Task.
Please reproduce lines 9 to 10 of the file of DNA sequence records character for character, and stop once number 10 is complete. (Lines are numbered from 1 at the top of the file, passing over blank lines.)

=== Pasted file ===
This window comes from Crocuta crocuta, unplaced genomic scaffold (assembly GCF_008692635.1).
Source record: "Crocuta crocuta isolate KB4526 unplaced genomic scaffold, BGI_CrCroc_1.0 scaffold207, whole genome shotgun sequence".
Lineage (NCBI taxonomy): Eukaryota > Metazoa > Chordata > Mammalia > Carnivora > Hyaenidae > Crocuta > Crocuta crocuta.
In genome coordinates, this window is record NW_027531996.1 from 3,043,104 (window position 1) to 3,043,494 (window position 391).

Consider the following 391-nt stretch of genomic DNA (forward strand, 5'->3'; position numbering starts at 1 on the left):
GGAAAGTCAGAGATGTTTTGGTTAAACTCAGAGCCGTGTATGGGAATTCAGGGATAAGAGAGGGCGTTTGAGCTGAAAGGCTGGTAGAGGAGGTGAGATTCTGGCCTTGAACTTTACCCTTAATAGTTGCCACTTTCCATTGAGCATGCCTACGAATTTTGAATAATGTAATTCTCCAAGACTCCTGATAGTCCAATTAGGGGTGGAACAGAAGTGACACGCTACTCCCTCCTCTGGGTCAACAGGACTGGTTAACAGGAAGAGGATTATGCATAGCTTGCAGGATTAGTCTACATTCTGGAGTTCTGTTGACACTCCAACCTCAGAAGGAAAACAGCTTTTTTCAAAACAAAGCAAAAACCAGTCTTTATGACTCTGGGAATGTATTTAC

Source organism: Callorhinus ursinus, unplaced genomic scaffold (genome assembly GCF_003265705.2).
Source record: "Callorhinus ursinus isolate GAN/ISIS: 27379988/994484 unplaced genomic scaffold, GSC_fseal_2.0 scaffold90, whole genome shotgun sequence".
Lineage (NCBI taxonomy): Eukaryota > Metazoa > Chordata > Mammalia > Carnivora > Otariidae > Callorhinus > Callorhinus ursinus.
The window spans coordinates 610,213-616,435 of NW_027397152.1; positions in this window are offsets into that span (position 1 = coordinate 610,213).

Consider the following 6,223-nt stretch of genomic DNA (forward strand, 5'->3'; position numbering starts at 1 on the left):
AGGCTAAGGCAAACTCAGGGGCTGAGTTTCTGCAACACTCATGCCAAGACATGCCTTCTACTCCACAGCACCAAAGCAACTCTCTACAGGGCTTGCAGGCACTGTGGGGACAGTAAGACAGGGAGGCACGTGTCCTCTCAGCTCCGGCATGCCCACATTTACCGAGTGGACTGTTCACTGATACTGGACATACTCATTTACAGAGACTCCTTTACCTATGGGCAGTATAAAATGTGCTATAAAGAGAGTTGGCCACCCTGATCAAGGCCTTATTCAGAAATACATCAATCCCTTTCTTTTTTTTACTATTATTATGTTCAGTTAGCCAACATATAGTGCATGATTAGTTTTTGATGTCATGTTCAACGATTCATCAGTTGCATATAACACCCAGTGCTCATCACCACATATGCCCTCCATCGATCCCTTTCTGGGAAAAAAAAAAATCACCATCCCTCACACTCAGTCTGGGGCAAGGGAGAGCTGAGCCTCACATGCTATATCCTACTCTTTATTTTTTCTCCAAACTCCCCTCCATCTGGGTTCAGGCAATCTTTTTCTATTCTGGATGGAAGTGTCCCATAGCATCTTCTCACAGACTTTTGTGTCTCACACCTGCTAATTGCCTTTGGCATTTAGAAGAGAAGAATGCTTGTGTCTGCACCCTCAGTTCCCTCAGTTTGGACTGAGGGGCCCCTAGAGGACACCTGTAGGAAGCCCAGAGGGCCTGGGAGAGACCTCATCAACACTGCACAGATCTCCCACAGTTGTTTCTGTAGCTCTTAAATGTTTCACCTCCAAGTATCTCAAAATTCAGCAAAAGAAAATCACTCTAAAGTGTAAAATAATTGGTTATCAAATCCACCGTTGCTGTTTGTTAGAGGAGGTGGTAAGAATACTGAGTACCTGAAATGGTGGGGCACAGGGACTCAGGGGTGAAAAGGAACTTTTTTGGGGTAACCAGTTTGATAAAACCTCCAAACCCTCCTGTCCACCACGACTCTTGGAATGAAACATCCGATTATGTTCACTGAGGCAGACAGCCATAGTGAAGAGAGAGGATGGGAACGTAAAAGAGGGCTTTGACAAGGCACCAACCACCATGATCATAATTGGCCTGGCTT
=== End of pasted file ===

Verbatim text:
Lineage (NCBI taxonomy): Eukaryota > Metazoa > Chordata > Mammalia > Carnivora > Otariidae > Callorhinus > Callorhinus ursinus.
The window spans coordinates 610,213-616,435 of NW_027397152.1; positions in this window are offsets into that span (position 1 = coordinate 610,213).